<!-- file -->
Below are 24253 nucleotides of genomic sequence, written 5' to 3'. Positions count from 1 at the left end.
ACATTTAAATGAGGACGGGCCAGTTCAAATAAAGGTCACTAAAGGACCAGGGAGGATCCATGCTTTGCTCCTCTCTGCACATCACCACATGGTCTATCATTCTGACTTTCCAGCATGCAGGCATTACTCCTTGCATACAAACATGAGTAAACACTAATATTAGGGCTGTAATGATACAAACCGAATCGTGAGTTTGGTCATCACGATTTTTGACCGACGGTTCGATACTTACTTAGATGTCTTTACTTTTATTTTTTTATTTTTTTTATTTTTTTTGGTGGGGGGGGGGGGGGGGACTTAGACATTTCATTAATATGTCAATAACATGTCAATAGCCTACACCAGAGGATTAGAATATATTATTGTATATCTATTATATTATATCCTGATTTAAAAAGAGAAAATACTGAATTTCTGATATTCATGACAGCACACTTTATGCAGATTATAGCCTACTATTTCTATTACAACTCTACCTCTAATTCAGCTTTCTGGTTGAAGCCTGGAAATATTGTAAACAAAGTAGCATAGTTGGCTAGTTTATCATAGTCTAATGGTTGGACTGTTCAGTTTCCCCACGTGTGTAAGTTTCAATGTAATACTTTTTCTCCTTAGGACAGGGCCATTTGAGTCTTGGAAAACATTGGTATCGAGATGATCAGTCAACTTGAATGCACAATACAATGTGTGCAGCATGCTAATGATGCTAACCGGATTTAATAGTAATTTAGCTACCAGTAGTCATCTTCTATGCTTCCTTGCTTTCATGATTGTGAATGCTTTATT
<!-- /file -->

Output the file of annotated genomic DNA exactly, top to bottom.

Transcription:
Below are 24253 nucleotides of genomic sequence, written 5' to 3'. Positions count from 1 at the left end.
ACATTTAAATGAGGACGGGCCAGTTCAAATAAAGGTCACTAAAGGACCAGGGAGGATCCATGCTTTGCTCCTCTCTGCACATCACCACATGGTCTATCATTCTGACTTTCCAGCATGCAGGCATTACTCCTTGCATACAAACATGAGTAAACACTAATATTAGGGCTGTAATGATACAAACCGAATCGTGAGTTTGGTCATCACGATTTTTGACCGACGGTTCGATACTTACTTAGATGTCTTTACTTTTATTTTTTTATTTTTTTTATTTTTTTTGGTGGGGGGGGGGGGGGGGACTTAGACATTTCATTAATATGTCAATAACATGTCAATAGCCTACACCAGAGGATTAGAATATATTATTGTATATCTATTATATTATATCCTGATTTAAAAAGAGAAAATACTGAATTTCTGATATTCATGACAGCACACTTTATGCAGATTATAGCCTACTATTTCTATTACAACTCTACCTCTAATTCAGCTTTCTGGTTGAAGCCTGGAAATATTGTAAACAAAGTAGCATAGTTGGCTAGTTTATCATAGTCTAATGGTTGGACTGTTCAGTTTCCCCACGTGTGTAAGTTTCAATGTAATACTTTTTCTCCTTAGGACAGGGCCATTTGAGTCTTGGAAAACATTGGTATCGAGATGATCAGTCAACTTGAATGCACAATACAATGTGTGCAGCATGCTAATGATGCTAACCGGATTTAATAGTAATTTAGCTACCAGTAGTCATCTTCTATGCTTCCTTGCTTTCATGATTGTGAATGCTTTATT